+Fine grain+Adjustable development+Sharp and contrasty+High resolving power
Reasons to avoid
-Empty List

Kodak Professional T-Max 100 is like the Kodak equivalent of Ilford's Delta 100 film, boasting very fine grain, thanks to Kodak's T-Grain technology. In fact, Kodak says it's the finest-grain film of its speed in the world. Yes, another one. Don't worry, this was what they argued about in the days before autofocus speed comparisons.

Kodak Professional Tri-X 320 4" x 5" (10 Sheets)

6. Kodak Professional Tri-X 320 4" x 5" (10 Sheets)

Fast black and white film in a large format camera? The tonality is the key

Specifications
Type: Black and white
Format: 5" x 4", 7" x 5", 10" x 8"
ISO: 320
Exposures: 50
Chemistry: Black and white
Reasons to buy
+Versatile+Good for portraits and interiors+Easily adjustable processing
Reasons to avoid
-Grainier than ISO 100 films

Interestingly, the large format Tri-X is rated at a slightly lower speed than the 35mm version. It's recommended for portraits, indoor photography and situations with high brightness ranges – this is a classic virtue of faster black and white films that can often offset their increased grain for pictorial photography.

Rollei Infrared 400 4" x 5" (25 Sheets)

7. Rollei Infrared 400 4" x 5" (25 Sheets)

Infra-red is addictive, and this Rollei IR film is availabe in practically any size

Specifications
Type: Black and white
Format: 5" x 4"
ISO: 400
Exposures: 25
Chemistry: Black and white
Reasons to buy
+Panchromatic sensitivity+Extended infra-red sensitivity+Sharpness and fine grain+Available for smaller formats
Reasons to avoid
-Empty List

Available in sizes from 35mm through medium format right up to large format sheet film size, this Rollei infra-red film is a panchromatic film with extended infra-red sensitivity, and is claimed to offer fine grain, high resolving power and typical infra-red halation effects with the right treatment – perfect for ethereal landscape and portrait shots.

Transparency sheet film

8. Fujichrome Velvia 100 Professional RVP 100 (4" x 5", 20 Sheets)

It's not cheap, but it's a classic transparency film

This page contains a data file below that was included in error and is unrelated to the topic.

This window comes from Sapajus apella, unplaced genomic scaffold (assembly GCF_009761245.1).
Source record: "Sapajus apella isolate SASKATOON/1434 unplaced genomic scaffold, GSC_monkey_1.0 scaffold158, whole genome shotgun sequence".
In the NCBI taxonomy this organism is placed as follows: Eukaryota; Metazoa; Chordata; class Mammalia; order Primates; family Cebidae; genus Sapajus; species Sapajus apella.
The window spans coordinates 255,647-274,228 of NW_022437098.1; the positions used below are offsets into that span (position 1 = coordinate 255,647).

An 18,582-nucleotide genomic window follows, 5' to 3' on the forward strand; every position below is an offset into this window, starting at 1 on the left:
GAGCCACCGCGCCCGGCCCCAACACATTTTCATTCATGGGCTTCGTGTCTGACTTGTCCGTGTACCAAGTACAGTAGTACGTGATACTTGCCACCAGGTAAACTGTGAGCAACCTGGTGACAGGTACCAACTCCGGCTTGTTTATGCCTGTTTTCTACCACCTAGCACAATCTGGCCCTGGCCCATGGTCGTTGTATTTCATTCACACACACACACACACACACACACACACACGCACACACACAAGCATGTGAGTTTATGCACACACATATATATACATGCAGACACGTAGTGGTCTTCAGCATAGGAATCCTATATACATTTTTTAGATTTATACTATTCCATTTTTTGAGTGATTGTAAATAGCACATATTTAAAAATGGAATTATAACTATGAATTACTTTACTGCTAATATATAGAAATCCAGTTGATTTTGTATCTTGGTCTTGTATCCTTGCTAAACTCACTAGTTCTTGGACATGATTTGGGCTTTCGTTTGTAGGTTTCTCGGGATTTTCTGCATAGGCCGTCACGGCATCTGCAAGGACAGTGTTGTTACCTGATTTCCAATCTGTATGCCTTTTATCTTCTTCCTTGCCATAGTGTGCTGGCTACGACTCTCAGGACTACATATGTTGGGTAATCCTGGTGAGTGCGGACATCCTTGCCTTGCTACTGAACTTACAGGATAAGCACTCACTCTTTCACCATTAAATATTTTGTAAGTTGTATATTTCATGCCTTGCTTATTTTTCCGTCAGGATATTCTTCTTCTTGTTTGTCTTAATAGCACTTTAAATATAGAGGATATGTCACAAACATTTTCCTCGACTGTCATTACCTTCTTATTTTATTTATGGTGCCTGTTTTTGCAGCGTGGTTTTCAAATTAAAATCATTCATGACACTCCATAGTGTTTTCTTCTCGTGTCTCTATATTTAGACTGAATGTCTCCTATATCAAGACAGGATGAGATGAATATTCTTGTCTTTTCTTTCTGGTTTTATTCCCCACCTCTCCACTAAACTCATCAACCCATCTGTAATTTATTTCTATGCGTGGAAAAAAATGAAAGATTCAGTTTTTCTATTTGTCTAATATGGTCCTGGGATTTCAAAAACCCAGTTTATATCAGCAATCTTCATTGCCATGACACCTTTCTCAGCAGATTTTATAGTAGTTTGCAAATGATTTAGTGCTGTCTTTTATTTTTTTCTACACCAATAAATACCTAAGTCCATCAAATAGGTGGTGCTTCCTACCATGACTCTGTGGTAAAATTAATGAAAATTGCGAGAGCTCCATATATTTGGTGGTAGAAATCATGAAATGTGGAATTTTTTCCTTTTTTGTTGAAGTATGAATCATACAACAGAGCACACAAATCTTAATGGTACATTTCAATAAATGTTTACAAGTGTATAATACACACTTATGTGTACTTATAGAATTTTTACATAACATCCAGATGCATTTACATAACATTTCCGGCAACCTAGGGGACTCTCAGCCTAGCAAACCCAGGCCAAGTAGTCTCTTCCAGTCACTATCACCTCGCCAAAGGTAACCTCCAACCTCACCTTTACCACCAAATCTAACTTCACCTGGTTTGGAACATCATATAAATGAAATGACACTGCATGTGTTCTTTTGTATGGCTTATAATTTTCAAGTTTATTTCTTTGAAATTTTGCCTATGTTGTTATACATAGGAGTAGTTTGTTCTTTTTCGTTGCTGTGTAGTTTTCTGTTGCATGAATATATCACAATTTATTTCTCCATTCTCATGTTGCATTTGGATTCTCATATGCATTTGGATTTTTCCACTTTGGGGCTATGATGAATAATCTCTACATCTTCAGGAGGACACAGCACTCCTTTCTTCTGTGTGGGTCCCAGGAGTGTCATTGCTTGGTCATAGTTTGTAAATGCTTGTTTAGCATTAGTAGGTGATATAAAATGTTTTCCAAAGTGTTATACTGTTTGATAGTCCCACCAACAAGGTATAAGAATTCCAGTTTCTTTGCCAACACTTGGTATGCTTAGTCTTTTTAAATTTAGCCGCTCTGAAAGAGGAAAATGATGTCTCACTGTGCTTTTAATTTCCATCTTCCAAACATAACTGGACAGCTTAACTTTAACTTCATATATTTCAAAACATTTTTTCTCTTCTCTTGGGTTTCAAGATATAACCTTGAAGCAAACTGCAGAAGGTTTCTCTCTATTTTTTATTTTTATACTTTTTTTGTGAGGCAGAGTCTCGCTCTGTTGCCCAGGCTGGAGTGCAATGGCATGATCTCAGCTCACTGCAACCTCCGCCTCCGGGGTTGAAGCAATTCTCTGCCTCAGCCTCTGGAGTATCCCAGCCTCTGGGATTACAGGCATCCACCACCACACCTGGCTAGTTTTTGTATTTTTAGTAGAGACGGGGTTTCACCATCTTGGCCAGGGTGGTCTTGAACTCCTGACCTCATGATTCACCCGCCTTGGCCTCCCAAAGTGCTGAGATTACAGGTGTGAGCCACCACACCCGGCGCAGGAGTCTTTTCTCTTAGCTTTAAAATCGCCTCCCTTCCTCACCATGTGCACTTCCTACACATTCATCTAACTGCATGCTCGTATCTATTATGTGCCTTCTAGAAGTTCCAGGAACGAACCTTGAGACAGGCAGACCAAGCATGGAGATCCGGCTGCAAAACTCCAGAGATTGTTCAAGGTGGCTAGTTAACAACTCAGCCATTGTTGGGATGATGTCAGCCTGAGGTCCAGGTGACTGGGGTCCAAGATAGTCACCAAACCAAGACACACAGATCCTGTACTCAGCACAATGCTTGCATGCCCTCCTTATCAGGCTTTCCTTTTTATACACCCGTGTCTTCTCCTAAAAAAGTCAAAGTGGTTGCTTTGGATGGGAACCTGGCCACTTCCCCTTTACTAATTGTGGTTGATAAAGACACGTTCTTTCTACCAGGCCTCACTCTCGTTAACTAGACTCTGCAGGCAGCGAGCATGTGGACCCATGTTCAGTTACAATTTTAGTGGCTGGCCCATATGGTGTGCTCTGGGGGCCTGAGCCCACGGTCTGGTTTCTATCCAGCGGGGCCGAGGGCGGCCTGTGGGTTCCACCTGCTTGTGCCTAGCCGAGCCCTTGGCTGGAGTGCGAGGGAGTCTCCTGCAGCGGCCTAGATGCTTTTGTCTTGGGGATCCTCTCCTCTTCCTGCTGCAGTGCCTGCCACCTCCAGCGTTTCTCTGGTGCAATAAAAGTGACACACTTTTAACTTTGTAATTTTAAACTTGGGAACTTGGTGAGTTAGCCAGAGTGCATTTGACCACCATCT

Specifications
Type: Color transparency
Format: 5" x 4", 10" x 8"
ISO: 100
Exposures: 20
Chemistry: E-6
Reasons to buy
+Intense colours and saturation+High sharpness+Fine grain
Reasons to avoid
-Velvia colours won't suit everyone

You can't get the legendary Velvia 50 in large format sheets, but you can get Velvia 100, which is surely the next best thing. It's possibly a bit more restrained than Velvia 50, but it retains that super-saturated look that Velvia fans love, and you can get it processed using regular E-6 chemistry.

9. Fujichrome Provia 100F Professional RDP-III (4 x 5", 20 Sheets)

It's like Velvia 100, but sensible, with colours like the ones in the real world

Specifications
Type: Color transparency
Format: 5" x 4", 10" x 8"
ISO: 100
Exposures: 20
Chemistry: E-6
Reasons to buy
+Generally neutral rendition+Versatile, from portraits to landscapes+Fine grain and resolution
Reasons to avoid
-Lacks Velvia's intensity

If you're shooting large-format transparencies, you don't have a lot of choice these days – it's either Fujichrome... or Fujichrome. Choose Velvia if you want in-your-face impact, or Provia if you want a more neutral rendition for a bit more post-processing leeway later on. Both can be developed using E-6 chemicals.

More film photography buyers' guides:
The best 35mm film
The best 120 roll film
Best film cameras in 2021
The best film scanners in 2021

Rod Lawton

Rod is the Group Reviews editor for Digital Camera World and across Future's entire photography portfolio, with decades of experience with cameras of all kinds. Previously he has been technique editor on N-Photo, Head of Testing for the photography division and Camera Channel editor on TechRadar. He has been writing about photography technique, photo editing and digital cameras since they first appeared, and before that began his career writing about film photography. He has used and reviewed practically every interchangeable lens camera launched in the past 20 years, from entry-level DSLRs to medium format cameras, together with lenses, tripods, gimbals, light meters, camera bags and more.